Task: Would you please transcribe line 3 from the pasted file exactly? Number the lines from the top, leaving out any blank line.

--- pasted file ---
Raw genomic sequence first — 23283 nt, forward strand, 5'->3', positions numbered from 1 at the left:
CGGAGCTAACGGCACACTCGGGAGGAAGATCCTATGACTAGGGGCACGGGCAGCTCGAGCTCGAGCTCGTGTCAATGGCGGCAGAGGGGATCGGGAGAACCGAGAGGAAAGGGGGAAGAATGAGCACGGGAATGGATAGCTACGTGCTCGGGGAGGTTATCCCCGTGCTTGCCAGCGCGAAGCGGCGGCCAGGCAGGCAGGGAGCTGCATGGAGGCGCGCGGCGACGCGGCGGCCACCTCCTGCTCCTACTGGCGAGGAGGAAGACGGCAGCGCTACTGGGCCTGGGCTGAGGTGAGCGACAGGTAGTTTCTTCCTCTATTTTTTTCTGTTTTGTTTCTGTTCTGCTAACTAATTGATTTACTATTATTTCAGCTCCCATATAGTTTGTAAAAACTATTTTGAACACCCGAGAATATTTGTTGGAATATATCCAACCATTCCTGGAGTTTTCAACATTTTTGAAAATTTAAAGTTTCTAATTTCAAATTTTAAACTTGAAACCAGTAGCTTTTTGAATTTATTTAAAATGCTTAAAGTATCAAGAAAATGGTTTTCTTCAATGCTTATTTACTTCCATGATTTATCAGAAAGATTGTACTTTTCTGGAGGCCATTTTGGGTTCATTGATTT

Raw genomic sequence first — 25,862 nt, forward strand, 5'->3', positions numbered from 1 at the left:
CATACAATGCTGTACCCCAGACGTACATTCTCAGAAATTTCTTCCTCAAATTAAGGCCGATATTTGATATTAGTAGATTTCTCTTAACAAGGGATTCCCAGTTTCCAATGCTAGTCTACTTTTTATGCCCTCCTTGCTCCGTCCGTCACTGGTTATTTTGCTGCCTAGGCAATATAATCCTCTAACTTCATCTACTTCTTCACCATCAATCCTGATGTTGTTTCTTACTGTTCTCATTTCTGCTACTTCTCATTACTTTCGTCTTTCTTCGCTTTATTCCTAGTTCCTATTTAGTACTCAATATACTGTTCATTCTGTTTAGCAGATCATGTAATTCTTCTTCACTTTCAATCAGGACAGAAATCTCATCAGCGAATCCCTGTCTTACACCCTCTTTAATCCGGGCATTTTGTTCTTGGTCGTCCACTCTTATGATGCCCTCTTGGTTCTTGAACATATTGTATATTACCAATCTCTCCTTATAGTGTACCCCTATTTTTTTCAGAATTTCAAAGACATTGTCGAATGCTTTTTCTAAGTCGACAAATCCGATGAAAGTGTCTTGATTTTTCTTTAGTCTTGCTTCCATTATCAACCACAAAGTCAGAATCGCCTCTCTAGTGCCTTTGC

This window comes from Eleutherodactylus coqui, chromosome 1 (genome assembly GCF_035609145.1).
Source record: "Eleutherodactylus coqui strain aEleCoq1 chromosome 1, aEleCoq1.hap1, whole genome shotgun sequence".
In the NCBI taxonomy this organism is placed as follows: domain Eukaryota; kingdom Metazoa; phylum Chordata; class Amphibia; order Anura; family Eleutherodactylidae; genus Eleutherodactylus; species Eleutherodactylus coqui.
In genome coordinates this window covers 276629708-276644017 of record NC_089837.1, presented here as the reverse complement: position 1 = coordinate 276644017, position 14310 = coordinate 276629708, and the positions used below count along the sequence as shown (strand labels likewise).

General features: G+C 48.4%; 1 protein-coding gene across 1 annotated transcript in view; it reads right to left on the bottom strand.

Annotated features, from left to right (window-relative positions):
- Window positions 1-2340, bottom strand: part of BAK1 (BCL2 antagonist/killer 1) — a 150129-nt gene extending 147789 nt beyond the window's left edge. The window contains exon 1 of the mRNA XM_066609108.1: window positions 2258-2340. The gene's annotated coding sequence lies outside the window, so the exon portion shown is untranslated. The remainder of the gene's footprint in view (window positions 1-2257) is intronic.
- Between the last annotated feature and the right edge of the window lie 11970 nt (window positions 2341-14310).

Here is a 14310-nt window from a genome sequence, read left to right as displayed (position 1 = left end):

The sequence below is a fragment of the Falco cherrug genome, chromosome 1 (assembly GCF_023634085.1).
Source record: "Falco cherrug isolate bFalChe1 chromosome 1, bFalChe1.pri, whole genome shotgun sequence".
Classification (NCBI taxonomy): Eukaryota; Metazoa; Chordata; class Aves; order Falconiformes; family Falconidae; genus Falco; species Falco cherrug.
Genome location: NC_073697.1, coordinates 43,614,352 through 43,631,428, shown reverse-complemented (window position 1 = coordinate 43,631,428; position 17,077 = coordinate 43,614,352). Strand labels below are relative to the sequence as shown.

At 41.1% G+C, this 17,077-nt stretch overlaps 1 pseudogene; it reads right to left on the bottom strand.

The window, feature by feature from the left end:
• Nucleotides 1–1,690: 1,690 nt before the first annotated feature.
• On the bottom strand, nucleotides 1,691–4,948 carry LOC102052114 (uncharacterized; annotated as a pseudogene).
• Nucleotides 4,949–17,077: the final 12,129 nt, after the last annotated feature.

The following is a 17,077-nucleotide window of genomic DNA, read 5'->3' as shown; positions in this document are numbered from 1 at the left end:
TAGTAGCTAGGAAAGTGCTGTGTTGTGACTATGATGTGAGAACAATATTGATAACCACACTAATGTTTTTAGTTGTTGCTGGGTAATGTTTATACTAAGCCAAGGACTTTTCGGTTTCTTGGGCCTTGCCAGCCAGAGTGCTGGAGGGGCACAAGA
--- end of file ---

Raw genomic sequence first — 25,862 nt, forward strand, 5'->3', positions numbered from 1 at the left: